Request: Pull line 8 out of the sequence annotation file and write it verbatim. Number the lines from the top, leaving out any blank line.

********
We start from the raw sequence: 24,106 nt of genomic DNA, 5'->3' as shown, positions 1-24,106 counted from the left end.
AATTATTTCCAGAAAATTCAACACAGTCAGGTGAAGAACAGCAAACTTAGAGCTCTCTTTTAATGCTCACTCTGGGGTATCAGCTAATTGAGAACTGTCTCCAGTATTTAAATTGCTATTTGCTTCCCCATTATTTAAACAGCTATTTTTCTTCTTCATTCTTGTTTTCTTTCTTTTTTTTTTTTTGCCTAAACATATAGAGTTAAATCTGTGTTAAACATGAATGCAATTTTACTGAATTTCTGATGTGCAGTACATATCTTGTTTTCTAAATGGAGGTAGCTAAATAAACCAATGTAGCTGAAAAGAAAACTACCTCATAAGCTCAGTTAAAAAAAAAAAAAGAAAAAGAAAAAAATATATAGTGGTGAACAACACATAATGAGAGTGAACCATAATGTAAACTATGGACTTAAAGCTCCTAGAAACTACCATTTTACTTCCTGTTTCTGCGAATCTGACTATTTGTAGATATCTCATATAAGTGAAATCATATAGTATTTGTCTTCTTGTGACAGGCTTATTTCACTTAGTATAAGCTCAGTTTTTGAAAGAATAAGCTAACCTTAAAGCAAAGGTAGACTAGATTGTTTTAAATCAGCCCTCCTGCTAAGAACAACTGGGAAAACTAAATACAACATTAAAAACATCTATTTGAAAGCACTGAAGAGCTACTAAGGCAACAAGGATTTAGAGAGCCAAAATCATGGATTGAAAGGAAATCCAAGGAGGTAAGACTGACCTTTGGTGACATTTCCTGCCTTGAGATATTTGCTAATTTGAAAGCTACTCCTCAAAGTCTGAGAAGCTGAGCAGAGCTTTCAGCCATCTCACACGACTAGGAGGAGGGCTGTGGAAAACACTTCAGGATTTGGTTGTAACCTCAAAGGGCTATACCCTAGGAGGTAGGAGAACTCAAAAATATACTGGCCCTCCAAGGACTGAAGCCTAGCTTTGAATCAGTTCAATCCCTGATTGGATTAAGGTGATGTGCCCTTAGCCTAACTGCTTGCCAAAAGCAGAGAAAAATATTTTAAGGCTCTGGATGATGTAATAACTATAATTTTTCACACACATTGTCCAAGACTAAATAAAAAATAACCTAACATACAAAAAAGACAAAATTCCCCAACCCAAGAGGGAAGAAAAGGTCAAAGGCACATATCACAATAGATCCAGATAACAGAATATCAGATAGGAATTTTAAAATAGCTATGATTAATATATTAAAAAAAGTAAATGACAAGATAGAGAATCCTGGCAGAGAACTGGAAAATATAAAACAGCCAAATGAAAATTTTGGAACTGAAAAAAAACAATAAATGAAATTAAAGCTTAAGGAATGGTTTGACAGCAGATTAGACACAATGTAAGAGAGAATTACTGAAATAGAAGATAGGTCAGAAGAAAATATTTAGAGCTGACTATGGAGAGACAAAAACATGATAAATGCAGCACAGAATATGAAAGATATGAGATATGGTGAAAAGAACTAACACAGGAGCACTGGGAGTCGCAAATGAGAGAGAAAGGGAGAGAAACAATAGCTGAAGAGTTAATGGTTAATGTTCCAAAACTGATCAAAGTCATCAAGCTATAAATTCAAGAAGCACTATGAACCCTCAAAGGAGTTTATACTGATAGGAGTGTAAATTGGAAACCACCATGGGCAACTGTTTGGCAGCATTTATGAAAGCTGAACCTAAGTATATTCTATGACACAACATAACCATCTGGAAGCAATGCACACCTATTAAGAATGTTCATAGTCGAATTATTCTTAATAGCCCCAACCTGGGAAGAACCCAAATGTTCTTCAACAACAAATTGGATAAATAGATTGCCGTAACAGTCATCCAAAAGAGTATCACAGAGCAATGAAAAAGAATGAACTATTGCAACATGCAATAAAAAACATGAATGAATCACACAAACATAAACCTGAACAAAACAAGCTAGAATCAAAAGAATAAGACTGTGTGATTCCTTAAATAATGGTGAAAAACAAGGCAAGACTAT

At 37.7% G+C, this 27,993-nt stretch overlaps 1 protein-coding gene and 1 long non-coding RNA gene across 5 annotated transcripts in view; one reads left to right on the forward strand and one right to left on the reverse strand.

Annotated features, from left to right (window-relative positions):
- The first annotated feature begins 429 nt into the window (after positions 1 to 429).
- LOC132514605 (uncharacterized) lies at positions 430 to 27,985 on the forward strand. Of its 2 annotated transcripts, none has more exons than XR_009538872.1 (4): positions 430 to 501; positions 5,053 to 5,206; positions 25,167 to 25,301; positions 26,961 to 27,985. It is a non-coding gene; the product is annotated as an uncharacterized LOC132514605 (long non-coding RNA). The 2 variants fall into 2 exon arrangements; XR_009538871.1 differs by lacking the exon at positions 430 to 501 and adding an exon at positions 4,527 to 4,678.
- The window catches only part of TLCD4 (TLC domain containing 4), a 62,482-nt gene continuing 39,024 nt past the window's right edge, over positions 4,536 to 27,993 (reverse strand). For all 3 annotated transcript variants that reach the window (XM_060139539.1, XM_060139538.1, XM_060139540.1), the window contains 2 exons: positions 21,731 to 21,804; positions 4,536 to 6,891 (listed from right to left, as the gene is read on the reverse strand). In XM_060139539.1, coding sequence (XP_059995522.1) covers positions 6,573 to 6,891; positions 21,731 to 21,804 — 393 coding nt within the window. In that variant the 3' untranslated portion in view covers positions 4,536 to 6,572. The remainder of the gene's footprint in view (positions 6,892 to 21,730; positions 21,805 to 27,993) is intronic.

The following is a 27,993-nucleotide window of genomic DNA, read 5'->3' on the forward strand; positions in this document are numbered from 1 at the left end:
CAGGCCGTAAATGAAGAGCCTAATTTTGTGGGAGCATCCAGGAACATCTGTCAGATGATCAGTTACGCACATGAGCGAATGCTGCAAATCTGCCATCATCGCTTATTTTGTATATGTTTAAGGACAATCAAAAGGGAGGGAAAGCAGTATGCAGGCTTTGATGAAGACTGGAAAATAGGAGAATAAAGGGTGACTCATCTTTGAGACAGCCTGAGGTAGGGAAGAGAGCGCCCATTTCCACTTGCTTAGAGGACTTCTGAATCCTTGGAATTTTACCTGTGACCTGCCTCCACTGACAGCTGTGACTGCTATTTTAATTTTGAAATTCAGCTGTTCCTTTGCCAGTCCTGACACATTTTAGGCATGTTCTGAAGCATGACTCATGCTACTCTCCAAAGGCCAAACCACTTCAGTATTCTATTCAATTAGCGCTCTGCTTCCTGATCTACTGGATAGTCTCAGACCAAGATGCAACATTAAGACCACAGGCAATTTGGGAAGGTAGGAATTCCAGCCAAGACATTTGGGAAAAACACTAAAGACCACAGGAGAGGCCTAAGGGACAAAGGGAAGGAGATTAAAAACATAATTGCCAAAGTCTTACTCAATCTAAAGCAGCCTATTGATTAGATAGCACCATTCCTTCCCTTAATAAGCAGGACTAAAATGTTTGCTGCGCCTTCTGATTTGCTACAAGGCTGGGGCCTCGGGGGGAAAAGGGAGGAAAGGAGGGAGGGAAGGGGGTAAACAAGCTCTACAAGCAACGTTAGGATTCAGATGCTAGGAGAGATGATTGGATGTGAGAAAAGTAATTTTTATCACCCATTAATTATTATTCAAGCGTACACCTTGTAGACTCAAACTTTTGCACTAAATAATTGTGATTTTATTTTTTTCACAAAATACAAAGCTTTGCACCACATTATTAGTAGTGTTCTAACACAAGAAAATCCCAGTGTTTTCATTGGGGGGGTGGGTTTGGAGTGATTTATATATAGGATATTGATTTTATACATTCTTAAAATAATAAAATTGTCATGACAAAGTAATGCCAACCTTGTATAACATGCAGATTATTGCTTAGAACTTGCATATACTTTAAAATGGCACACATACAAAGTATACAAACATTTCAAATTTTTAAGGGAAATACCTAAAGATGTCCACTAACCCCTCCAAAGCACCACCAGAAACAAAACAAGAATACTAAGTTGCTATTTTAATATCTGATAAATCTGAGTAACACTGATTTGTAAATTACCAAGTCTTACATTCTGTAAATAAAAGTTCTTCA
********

The following is a 27,993-nucleotide window of genomic DNA, read 5'->3' on the forward strand; positions in this document are numbered from 1 at the left end: